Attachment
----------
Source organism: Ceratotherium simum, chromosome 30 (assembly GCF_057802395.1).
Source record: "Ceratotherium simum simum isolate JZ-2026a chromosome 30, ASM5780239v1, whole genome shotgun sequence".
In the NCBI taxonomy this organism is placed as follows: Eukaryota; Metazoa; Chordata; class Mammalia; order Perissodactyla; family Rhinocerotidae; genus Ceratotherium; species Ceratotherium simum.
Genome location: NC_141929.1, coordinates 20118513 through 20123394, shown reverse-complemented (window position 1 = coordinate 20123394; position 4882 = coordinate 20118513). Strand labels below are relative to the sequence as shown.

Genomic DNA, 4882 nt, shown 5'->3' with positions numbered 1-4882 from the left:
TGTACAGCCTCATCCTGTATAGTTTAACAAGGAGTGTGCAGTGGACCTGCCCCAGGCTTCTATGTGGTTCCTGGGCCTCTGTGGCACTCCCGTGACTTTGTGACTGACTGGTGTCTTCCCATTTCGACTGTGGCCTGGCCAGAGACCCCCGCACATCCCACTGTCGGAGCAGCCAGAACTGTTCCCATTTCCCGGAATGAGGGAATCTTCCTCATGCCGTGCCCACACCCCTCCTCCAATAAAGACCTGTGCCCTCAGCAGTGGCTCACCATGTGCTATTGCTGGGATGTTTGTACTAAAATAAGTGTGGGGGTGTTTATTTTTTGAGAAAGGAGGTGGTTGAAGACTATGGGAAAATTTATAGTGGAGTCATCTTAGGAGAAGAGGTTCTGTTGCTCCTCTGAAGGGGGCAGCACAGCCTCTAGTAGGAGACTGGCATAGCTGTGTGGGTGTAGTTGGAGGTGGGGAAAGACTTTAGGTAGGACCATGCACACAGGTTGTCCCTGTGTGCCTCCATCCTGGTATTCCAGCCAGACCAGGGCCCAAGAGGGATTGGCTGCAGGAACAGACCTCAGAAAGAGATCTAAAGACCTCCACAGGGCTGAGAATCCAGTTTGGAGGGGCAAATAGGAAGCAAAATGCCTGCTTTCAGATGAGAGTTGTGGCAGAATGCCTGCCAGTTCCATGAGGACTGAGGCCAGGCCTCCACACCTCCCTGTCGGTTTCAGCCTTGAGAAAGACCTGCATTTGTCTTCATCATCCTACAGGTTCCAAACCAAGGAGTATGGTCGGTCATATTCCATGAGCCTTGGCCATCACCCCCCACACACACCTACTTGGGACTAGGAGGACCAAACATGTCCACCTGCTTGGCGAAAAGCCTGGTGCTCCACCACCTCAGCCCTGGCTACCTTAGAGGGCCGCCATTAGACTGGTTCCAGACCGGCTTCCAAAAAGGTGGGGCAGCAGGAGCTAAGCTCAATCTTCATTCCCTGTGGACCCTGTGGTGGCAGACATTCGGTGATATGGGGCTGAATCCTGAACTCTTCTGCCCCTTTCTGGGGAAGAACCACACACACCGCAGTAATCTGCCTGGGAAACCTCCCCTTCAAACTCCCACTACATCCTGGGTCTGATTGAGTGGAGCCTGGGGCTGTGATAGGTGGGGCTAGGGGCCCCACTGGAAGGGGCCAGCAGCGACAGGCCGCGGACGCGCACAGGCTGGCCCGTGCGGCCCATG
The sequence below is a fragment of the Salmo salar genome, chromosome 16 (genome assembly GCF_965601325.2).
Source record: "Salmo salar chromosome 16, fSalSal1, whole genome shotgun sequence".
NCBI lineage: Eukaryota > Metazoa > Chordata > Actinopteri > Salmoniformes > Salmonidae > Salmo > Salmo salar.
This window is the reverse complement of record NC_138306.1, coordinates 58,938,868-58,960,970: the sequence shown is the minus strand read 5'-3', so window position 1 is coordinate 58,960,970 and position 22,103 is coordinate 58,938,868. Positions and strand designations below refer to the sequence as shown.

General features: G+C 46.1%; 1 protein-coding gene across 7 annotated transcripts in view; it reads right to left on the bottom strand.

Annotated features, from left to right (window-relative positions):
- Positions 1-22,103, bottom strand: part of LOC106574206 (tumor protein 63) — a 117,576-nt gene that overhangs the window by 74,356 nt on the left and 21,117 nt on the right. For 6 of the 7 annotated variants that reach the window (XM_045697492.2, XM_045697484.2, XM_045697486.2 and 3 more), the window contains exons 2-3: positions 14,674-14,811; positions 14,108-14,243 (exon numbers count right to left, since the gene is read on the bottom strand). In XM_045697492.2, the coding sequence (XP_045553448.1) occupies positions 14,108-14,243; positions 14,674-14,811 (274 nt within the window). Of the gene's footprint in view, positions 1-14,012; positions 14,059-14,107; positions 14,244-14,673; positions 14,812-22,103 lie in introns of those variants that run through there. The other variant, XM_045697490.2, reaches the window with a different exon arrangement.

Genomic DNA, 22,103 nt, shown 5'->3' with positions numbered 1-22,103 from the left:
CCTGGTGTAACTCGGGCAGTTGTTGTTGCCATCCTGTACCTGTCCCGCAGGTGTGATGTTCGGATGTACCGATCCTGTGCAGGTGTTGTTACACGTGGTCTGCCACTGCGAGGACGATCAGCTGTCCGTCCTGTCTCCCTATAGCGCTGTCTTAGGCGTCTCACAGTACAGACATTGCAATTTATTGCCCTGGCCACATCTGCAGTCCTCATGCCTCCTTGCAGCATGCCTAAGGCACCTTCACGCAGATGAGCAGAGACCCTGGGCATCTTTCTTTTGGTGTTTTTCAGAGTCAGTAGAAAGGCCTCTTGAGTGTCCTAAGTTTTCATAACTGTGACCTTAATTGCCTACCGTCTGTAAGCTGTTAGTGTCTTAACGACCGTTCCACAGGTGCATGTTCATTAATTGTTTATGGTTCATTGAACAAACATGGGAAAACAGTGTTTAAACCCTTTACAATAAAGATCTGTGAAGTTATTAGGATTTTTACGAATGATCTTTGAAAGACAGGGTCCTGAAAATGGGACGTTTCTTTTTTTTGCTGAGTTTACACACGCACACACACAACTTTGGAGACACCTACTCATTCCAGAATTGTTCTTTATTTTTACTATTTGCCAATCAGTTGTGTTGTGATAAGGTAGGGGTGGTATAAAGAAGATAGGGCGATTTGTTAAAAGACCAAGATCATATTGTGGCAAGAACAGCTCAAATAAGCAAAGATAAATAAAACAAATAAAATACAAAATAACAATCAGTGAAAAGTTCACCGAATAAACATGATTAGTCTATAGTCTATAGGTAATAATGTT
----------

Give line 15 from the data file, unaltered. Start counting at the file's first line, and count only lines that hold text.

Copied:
CCTGGTGTAACTCGGGCAGTTGTTGTTGCCATCCTGTACCTGTCCCGCAGGTGTGATGTTCGGATGTACCGATCCTGTGCAGGTGTTGTTACACGTGGTCTGCCACTGCGAGGACGATCAGCTGTCCGTCCTGTCTCCCTATAGCGCTGTCTTAGGCGTCTCACAGTACAGACATTGCAATTTATTGCCCTGGCCACATCTGCAGTCCTCATGCCTCCTTGCAGCATGCCTAAGGCACCTTCACGCAGATGAGCAGAGACCCTGGGCATCTTTCTTTTGGTGTTTTTCAGAGTCAGTAGAAAGGCCTCTTGAGTGTCCTAAGTTTTCATAACTGTGACCTTAATTGCCTACCGTCTGTAAGCTGTTAGTGTCTTAACGACCGTTCCACAGGTGCATGTTCATTAATTGTTTATGGTTCATTGAACAAACATGGGAAAACAGTGTTTAAACCCTTTACAATAAAGATCTGTGAAGTTATTAGGATTTTTACGAATGATCTTTGAAAGACAGGGTCCTGAAAATGGGACGTTTCTTTTTTTTGCTGAGTTTACACACGCACACACACAACTTTGGAGACACCTACTCATTCCAGAATTGTTCTTTATTTTTACTATTTGCCAATCAGTTGTGTTGTGATAAGGTAGGGGTGGTATAAAGAAGATAGGGCGATTTGTTAAAAGACCAAGATCATATTGTGGCAAGAACAGCTCAAATAAGCAAAGATAAATAAAACAAATAAAATACAAAATAACAATCAGTGAAAAGTTCACCGAATAAACATGATTAGTCTATAGTCTATAGGTAATAATGTT